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Some of the fighters defending Mariupol belong to the Azov Battalion, an ultranationalist militia with ties to extremists across Europe.
A short video doing the rounds on the internet shows a screen in what is presumably a Ukrainian military vehicle crossing a village in the area of Mariupol. On a side street, there are armored vehicles, on which a white letter "Z" is visible, the sign of Russian troops in Ukraine. Shots are heard and what is apparently a Russian vehicle opens fire.
The notorious Azov Battalion, also known as the Azov Regiment, posted this video earlier this week on its Telegram channel. It announced that it had destroyed three Russian armored vehicles and four infantry fighting vehicles, and killed "many infantry." Then it released a picture of a dead man in uniform, purported to be a Russian general whom it had killed. It is difficult to verify these claims.
The city of Mariupol, which has a population of 500,000, is primarily being defended by the Azov Battalion. This is one of the places, along with Ukraine's capital, Kyiv, and the country's second-largest city, Kharkiv, where Russia is conducting its war particularly brutally. Since early March, the city has been under siege and subjected to heavy bombardment. There is no electricity, little water and scarce food supplies.
Mariupol is also where the Azov Battalion, which is part of the Ukrainian National Guard and thus subordinate to the Interior Ministry, has set up its headquarters. Its fighters are well trained, but the unit is composed of nationalists and far-right radicals. Its very existence is one of the pretexts Russia has used for its war against Ukraine.
Initially, Azov was a volunteer militia that formed in the city of Berdyansk to support the Ukrainian army in its fight against pro-Russia separatists in eastern Ukraine. Some of its fighters came from the small but active far-right group Pravyi sektor (Right Sector), whose core members were from eastern Ukraine and spoke Russian. Originally, they had even advocated the unity of East Slavic peoples: Russians, Belarusians and Ukrainians. Some were soccer ultras, others were active in nationalist circles. Such associations would be described as "free comradeships," or organized neo-Nazi groups, in Germany, Andreas Umland from the Stockholm Center for Eastern European Studies, told DW.
Umland said Azov had drawn early attention by using the the Nazi Wolfsangel symbol as its emblem. "The Wolfsangel has far-right connotations, it is a pagan symbol that the SS also used," said Umland. "But it is not considered a fascist symbol by the population in Ukraine."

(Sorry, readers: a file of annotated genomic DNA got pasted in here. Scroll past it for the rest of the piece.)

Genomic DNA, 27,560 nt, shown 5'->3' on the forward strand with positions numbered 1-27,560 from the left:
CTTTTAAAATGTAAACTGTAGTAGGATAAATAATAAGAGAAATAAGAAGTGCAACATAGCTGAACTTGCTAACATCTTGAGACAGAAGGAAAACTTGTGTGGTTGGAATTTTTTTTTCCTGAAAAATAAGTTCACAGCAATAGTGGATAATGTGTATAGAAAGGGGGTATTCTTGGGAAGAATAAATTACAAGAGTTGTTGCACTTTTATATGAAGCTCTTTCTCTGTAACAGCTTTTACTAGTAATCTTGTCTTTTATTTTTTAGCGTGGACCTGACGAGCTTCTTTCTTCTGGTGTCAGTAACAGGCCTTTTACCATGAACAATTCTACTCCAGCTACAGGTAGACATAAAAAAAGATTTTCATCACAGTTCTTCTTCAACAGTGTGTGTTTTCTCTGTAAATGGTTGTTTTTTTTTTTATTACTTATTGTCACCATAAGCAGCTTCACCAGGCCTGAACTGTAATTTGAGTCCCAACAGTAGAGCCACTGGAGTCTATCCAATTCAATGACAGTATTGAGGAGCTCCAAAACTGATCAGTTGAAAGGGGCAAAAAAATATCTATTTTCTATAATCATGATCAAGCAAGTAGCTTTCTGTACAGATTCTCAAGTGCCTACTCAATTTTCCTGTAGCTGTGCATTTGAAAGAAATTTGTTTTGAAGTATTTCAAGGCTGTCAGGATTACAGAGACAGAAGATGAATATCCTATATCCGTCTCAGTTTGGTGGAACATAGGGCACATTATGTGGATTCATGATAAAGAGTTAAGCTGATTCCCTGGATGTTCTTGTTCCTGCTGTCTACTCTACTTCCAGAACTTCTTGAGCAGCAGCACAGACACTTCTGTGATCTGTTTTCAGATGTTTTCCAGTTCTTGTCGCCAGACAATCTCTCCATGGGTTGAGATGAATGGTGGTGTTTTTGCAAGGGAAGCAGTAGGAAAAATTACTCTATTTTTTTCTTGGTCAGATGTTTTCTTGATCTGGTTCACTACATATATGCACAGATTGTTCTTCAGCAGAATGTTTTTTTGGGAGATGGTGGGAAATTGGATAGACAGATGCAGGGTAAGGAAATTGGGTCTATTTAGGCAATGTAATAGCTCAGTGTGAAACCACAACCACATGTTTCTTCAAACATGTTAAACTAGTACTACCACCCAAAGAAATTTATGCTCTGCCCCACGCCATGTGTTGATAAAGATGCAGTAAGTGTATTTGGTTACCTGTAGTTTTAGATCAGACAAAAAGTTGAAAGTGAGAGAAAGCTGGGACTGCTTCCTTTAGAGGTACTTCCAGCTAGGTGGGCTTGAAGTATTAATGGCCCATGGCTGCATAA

The Azov Regiment wants the symbol from the Nazi era to be understood as stylized versions of the letters N and I, standing for "national idea."
Andriy Biletsky, the 42-year-old founder of Azov, is a history graduate of the National University of Kharkiv. He was active in Ukraine's far-right scene for years. In the summer of 2014, the modest forces of Azov participated in the recapture of Mariupol from pro-Russian separatists. It has operated as a regiment since fall 2014 and according to media reports, it had around 1,000 fighters before the Russian invasion of Ukraine, as well as artillery and tanks.
The Ukrainian government decided to incorporate the ultra-nationalists into state structures in 2014.
In 2015 and 2016, a movement emerged that formed the political arm of Azov. Biletsky resigned as a commander and created the National Corps party with former fighters. However, it had little electoral success. Biletsky did enter parliament via direct mandate but was not reelected in 2019. He is reportedly currently fighting on the front near Kyiv.
In 2019, there was an attempt by US Congress to designate the regiment as a "terrorist organization" but this did not happen. Nevertheless, for years, Azov has maintained contacts with far-right movements abroad, including in Germany according to the German government's answer to a question related to this issue by the Left Party parliamentary group.
Umland said a legend had grown around Azov because of Russian propaganda. He said that volunteer fighters, including Azov, had been accused of looting and improper behavior in 2014.
"Normally, we consider right-wing extremism to be dangerous, something that can lead to war," Umland said. But in Ukraine, it is the other way around, he argued. The war had led to the rise and transformation of marginal comradeships into a political movement. But their influence on society is overrated, he said. For most Ukrainians, they are combatants fighting an overbearing aggressor.
This article was originally written in German. It has been altered to include the author's name.
Edited by: Andreas Illmer